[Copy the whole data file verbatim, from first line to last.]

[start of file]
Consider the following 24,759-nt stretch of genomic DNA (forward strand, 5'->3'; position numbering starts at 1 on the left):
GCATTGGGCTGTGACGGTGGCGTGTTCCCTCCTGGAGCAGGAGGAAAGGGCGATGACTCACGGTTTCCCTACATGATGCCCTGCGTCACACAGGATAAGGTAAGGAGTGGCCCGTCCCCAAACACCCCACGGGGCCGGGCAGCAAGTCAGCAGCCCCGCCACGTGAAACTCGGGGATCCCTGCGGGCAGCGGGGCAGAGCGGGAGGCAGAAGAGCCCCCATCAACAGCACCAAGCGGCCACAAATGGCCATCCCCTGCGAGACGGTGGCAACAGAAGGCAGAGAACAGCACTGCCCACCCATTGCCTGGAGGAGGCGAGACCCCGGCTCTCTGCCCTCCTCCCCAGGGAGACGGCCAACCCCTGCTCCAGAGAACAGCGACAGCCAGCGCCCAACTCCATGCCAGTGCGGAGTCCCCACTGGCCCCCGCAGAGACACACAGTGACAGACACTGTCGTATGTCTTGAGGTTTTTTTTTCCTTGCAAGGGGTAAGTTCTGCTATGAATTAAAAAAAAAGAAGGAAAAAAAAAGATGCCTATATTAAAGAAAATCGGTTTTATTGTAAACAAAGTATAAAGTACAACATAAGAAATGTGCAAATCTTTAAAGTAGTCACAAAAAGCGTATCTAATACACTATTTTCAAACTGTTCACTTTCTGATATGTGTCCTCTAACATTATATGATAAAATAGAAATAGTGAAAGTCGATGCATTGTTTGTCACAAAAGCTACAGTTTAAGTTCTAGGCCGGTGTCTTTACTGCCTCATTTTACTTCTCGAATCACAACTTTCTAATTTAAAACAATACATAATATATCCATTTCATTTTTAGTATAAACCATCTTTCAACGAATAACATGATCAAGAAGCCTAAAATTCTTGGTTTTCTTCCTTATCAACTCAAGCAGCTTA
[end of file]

Consider the following 24,759-nt stretch of genomic DNA (forward strand, 5'->3'; position numbering starts at 1 on the left):
GCATTGGGCTGTGACGGTGGCGTGTTCCCTCCTGGAGCAGGAGGAAAGGGCGATGACTCACGGTTTCCCTACATGATGCCCTGCGTCACACAGGATAAGGTAAGGAGTGGCCCGTCCCCAAACACCCCACGGGGCCGGGCAGCAAGTCAGCAGCCCCGCCACGTGAAACTCGGGGATCCCTGCGGGCAGCGGGGCAGAGCGGGAGGCAGAAGAGCCCCCATCAACAGCACCAAGCGGCCACAAATGGCCATCCCCTGCGAGACGGTGGCAACAGAAGGCAGAGAACAGCACTGCCCACCCATTGCCTGGAGGAGGCGAGACCCCGGCTCTCTGCCCTCCTCCCCAGGGAGACGGCCAACCCCTGCTCCAGAGAACAGCGACAGCCAGCGCCCAACTCCATGCCAGTGCGGAGTCCCCACTGGCCCCCGCAGAGACACACAGTGACAGACACTGTCGTATGTCTTGAGGTTTTTTTTTCCTTGCAAGGGGTAAGTTCTGCTATGAATTAAAAAAAAAGAAGGAAAAAAAAAGATGCCTATATTAAAGAAAATCGGTTTTATTGTAAACAAAGTATAAAGTACAACATAAGAAATGTGCAAATCTTTAAAGTAGTCACAAAAAGCGTATCTAATACACTATTTTCAAACTGTTCACTTTCTGATATGTGTCCTCTAACATTATATGATAAAATAGAAATAGTGAAAGTCGATGCATTGTTTGTCACAAAAGCTACAGTTTAAGTTCTAGGCCGGTGTCTTTACTGCCTCATTTTACTTCTCGAATCACAACTTTCTAATTTAAAACAATACATAATATATCCATTTCATTTTTAGTATAAACCATCTTTCAACGAATAACATGATCAAGAAGCCTAAAATTCTTGGTTTTCTTCCTTATCAACTCAAGCAGCTTA